Hope you enjoyed this article and found it useful. Do let me know your thoughts – have you been to any of these places, or are you planning to visit? If you use this guide to explore do let me know how you get on!

 

 

 

51 Comments on “A Guide to The Remoter Sections of the Great Wall of China”

  1. I was literally just talking yesterday about how I want to go to the great wall but the more remote sections! Some really good advice on here! Cant wait to do it!

  2. These photos are unreal!!!! I love that you visited a less touristy part of the wall! That’s the kind of trip I want to do to the wall. It seems so much more authentic without the hoards of people!

  3. Oh my your views were amazing! I’ve only been to the wall in the main tourist areas. They are beautiful but certainly nothing like the views you got. I think that is pretty crazy you had to jump up and climb into that hole in the wall for the first one. I appreciate the directions you provide so we can all find these awesome locations!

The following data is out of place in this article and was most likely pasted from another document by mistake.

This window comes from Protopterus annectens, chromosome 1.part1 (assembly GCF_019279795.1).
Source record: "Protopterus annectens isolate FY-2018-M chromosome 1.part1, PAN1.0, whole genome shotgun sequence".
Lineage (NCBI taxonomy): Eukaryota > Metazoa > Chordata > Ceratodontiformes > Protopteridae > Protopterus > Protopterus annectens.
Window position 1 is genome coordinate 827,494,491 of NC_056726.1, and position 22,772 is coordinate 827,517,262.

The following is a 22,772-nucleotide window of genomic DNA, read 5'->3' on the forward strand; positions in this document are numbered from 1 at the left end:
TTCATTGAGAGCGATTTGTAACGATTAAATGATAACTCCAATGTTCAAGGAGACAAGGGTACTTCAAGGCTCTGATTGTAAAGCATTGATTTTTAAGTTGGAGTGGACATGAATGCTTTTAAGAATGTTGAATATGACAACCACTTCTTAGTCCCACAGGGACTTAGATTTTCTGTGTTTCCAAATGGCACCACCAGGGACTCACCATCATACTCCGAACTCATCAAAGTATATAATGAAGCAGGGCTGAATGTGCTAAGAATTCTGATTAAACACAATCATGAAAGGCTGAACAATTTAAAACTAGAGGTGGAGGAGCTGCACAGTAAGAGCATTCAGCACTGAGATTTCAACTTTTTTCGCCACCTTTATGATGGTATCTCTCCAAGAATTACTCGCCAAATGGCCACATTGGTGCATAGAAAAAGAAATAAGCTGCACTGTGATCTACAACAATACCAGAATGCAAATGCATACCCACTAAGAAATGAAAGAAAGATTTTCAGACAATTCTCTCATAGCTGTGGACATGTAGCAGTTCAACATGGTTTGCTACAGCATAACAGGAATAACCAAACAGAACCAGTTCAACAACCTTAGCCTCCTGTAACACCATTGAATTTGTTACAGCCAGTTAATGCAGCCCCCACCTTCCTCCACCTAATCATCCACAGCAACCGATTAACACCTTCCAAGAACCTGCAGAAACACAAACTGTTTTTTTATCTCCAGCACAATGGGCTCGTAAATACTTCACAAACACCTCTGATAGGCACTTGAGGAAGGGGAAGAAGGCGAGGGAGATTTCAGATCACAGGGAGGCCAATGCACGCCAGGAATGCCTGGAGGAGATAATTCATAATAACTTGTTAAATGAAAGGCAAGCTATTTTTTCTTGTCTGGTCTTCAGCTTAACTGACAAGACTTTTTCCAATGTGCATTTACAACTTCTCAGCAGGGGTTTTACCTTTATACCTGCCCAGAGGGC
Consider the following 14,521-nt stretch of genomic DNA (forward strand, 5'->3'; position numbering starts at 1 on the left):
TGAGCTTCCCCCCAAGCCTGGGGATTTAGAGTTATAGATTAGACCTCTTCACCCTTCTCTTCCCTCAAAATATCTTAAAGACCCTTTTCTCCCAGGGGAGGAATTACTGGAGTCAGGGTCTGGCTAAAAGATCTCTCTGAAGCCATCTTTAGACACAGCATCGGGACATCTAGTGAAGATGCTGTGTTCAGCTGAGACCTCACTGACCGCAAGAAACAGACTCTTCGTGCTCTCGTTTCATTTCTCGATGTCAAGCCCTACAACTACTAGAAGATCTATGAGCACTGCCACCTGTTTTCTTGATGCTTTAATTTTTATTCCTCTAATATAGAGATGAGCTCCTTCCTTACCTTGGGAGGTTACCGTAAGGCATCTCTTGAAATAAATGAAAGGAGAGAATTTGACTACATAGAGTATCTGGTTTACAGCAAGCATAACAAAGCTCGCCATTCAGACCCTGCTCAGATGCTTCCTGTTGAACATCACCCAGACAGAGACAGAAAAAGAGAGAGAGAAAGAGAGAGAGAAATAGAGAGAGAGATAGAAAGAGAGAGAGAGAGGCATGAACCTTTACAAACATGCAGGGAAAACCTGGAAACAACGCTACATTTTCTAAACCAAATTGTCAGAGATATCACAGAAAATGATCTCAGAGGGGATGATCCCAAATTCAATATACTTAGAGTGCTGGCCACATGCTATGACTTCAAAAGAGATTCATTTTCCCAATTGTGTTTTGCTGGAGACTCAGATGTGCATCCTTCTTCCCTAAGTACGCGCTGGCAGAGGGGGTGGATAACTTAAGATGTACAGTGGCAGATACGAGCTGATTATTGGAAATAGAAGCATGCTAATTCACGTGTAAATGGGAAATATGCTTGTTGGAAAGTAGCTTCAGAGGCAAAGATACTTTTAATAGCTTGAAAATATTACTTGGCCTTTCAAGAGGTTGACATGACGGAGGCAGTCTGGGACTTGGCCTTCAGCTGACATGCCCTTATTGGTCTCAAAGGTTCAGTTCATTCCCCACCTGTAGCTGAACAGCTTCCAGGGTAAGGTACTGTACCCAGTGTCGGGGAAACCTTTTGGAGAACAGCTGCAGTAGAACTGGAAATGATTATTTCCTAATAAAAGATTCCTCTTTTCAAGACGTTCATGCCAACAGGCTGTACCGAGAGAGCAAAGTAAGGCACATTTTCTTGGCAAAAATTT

4. Looks like the upside to this section is having it all to yourself! Though I must say, I like the aesthetics of the tourist section. I had no idea this section even existed, but sounds like the perfect spot if you want photos without 1000 people in the background!

  5. I really like how you detailed how to get to remoter parts of the Great Wall. I’ve always wanted to go but wasn’t too enamored by the promise of crowds. Also, thank you for showing folk that pretty sandals are not meant for trekking the Great Wall. Many travelers think it’s a great place to pose but don’t think about the practicalities of walking there in those shoes!